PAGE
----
Facebook is such a standard these days for both individuals and businesses alike it’s an unwritten rule that anyone or any company that avoids it, for whatever reason, really is living in the dark ages.
However, with the recognition that the social networking platform is an everyday thing, like perhaps the presence of mobile phones, there’s also an acknowledgement that its impact on our idea of privacy, how we interact with one another and the amount of data we upload, is yet to be fully understood. Consequently, we are open to being exploited by those whose business it is to engage in subterfuge.
Because Mark Zuckerberg’s Facebook is still fairly new – it was launched in February 2004 – and is constantly evolving, many users are, despite their ability to use it effectively and on a daily basis, still not that knowledgeable about every facet of the world’s largest social network. It’s a beast that is hard to tame.
This month, Shah Mahmood, a research student at University College London, along with Yvo Desmedt, chair of information communication technology, revealed that they had discovered a significant flaw in the system.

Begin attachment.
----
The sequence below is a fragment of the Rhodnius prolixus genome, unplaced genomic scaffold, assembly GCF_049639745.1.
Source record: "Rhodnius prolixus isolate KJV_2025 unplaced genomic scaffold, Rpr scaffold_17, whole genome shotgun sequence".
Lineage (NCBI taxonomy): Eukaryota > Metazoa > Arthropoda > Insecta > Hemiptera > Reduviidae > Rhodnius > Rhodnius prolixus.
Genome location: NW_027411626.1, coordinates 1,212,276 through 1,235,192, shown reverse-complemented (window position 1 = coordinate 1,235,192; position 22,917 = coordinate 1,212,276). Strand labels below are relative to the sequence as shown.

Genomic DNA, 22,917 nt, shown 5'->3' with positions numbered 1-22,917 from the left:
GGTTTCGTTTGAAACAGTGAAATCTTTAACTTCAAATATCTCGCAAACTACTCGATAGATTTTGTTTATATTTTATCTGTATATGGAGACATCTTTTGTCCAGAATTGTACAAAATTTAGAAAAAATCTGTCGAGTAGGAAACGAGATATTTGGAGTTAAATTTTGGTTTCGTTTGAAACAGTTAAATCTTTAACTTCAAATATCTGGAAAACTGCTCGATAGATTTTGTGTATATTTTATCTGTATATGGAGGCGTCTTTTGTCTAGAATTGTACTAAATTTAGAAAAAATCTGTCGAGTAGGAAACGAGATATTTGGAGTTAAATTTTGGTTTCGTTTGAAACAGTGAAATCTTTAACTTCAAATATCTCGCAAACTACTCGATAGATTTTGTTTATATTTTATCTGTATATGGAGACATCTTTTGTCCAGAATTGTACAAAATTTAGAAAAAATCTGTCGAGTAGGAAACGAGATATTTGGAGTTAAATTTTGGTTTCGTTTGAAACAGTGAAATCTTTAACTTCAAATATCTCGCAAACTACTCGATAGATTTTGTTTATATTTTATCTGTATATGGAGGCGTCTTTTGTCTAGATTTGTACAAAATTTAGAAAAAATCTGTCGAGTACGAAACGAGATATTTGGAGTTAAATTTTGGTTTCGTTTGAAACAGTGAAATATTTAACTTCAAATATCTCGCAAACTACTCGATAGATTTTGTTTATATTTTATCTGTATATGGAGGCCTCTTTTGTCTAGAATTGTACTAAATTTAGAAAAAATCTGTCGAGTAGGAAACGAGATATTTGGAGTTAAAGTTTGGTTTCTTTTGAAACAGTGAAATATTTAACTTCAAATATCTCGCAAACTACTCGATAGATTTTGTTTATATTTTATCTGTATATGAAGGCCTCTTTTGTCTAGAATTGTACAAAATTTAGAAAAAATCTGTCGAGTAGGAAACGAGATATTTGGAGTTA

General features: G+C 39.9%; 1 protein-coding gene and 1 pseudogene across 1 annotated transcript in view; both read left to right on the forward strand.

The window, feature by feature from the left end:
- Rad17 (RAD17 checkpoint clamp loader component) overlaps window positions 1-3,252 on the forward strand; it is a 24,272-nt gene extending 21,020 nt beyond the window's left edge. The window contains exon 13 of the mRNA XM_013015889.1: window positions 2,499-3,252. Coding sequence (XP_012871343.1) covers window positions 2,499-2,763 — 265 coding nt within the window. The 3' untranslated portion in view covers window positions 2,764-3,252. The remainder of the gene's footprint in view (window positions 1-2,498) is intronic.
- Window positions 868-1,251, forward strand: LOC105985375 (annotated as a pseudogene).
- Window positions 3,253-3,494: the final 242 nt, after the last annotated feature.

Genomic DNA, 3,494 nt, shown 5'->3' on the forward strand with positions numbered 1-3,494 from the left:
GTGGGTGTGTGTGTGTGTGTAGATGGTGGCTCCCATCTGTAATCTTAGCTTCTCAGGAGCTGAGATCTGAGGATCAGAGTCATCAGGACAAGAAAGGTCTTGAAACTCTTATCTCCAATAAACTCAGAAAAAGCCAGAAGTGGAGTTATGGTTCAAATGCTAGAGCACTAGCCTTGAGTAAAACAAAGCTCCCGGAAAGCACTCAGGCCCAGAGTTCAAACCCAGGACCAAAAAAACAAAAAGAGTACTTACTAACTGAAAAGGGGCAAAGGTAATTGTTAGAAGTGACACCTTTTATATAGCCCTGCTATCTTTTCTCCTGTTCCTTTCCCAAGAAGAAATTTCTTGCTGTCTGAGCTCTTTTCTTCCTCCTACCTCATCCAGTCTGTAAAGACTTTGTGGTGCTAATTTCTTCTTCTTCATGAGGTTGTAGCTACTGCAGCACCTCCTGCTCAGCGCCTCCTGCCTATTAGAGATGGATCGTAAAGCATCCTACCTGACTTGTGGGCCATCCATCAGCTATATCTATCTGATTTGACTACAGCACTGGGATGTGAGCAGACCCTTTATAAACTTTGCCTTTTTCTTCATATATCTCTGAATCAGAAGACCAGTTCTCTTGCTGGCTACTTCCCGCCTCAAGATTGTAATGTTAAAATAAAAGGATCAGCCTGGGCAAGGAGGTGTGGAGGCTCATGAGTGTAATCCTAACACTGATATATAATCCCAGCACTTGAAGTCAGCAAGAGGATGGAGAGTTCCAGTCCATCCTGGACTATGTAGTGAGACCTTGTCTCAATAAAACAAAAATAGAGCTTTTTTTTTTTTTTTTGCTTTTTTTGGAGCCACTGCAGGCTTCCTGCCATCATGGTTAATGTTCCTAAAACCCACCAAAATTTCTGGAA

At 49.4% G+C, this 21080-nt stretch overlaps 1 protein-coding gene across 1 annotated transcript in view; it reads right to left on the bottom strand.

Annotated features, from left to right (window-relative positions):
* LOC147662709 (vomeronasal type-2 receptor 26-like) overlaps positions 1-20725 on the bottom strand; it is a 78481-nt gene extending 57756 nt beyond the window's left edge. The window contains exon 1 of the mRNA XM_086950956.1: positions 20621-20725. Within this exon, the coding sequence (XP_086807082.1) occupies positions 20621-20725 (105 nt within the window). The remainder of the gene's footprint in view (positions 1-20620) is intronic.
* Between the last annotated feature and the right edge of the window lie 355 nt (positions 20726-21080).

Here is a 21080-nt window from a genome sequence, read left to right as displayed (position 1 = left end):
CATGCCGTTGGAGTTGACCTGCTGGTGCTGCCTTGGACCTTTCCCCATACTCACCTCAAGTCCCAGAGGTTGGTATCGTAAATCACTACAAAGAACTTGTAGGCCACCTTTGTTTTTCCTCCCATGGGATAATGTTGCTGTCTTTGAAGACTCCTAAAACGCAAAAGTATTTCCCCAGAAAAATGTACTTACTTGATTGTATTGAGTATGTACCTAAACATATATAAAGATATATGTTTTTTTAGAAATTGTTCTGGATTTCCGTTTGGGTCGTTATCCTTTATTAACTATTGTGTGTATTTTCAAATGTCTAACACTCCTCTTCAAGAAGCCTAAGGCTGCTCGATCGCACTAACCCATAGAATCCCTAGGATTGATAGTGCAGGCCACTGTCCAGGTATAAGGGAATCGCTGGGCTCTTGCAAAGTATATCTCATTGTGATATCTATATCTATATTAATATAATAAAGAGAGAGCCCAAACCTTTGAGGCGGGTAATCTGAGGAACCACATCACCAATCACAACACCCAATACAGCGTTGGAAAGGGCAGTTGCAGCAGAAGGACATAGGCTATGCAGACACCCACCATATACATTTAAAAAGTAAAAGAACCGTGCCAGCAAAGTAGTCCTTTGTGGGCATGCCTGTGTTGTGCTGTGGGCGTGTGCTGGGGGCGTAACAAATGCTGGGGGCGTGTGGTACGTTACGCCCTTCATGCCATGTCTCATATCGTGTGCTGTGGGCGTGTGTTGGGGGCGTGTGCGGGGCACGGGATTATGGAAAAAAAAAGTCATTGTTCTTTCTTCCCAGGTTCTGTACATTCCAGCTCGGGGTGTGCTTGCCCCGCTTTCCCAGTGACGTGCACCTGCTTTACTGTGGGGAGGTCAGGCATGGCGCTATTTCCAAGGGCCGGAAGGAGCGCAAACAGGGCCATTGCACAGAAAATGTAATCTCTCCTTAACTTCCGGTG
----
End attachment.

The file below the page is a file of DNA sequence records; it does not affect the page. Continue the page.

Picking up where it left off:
Speaking at the IEEE International Workshop on Security and Social Networking SESOC 2012 in Lugano, Switzerland, the pair dubbed the weakness as a “zero day privacy loophole”. Now while this appears cryptic, they did elaborate. The loophole is known as the ‘deactivated friend attack’.
“Our deactivated friend attack occurs when an attacker adds their victim on Facebook and then deactivates her own account,” the pair explained.
“As deactivation is temporary in Facebook, the attacker can reactivate her account as she pleases and repeat the process of activating and deactivating for unlimited number of times. While a friend is deactivated on Facebook, she becomes invisible. She could not be unfriended (removed from a friend’s list) or added to any specific list.”
Because Facebook users receive no notification of when friends (hackers are included in this definition) have deactivated or reactivated their accounts, they remain none the wiser as to their movements. This leaves their information open to be consumed by strangers.
“The concept of the attack is very similar to cloaking in Star Trek while its seriousness could be estimated from the fact that once the attacker is a friend of the victim, it is highly probable the attacker has indefinite access to the victim’s private information in a cloaked way,” the pair noted.
“With targeted friend requests we were able to add over 4,300 users and maintain access to their Facebook profile information for at least 261 days. No user was able to unfriend us during this time due to cloaking and short de-cloaking sessions.”